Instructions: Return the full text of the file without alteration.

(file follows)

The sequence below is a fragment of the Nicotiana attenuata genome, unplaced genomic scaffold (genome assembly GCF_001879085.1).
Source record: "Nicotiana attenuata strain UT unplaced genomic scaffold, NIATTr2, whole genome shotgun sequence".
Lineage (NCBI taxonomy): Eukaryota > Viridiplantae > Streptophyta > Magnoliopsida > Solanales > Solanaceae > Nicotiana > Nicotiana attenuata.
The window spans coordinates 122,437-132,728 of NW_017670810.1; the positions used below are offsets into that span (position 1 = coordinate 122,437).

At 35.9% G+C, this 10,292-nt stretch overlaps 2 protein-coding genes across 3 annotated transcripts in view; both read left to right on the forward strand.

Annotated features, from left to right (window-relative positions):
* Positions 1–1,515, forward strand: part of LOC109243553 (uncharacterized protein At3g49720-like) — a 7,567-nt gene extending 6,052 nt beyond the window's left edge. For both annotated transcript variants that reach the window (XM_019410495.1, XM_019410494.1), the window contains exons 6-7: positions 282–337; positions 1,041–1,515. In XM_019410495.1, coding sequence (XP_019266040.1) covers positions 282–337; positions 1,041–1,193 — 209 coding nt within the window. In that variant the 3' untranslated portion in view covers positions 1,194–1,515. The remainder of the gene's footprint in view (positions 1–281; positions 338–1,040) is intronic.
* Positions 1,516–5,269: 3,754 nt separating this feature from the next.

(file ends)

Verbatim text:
The sequence below is a fragment of the Nicotiana attenuata genome, unplaced genomic scaffold (genome assembly GCF_001879085.1).
Source record: "Nicotiana attenuata strain UT unplaced genomic scaffold, NIATTr2, whole genome shotgun sequence".
Lineage (NCBI taxonomy): Eukaryota > Viridiplantae > Streptophyta > Magnoliopsida > Solanales > Solanaceae > Nicotiana > Nicotiana attenuata.
The window spans coordinates 122,437-132,728 of NW_017670810.1; the positions used below are offsets into that span (position 1 = coordinate 122,437).

At 35.9% G+C, this 10,292-nt stretch overlaps 2 protein-coding genes across 3 annotated transcripts in view; both read left to right on the forward strand.

Annotated features, from left to right (window-relative positions):
* Positions 1–1,515, forward strand: part of LOC109243553 (uncharacterized protein At3g49720-like) — a 7,567-nt gene extending 6,052 nt beyond the window's left edge. For both annotated transcript variants that reach the window (XM_019410495.1, XM_019410494.1), the window contains exons 6-7: positions 282–337; positions 1,041–1,515. In XM_019410495.1, coding sequence (XP_019266040.1) covers positions 282–337; positions 1,041–1,193 — 209 coding nt within the window. In that variant the 3' untranslated portion in view covers positions 1,194–1,515. The remainder of the gene's footprint in view (positions 1–281; positions 338–1,040) is intronic.
* Positions 1,516–5,269: 3,754 nt separating this feature from the next.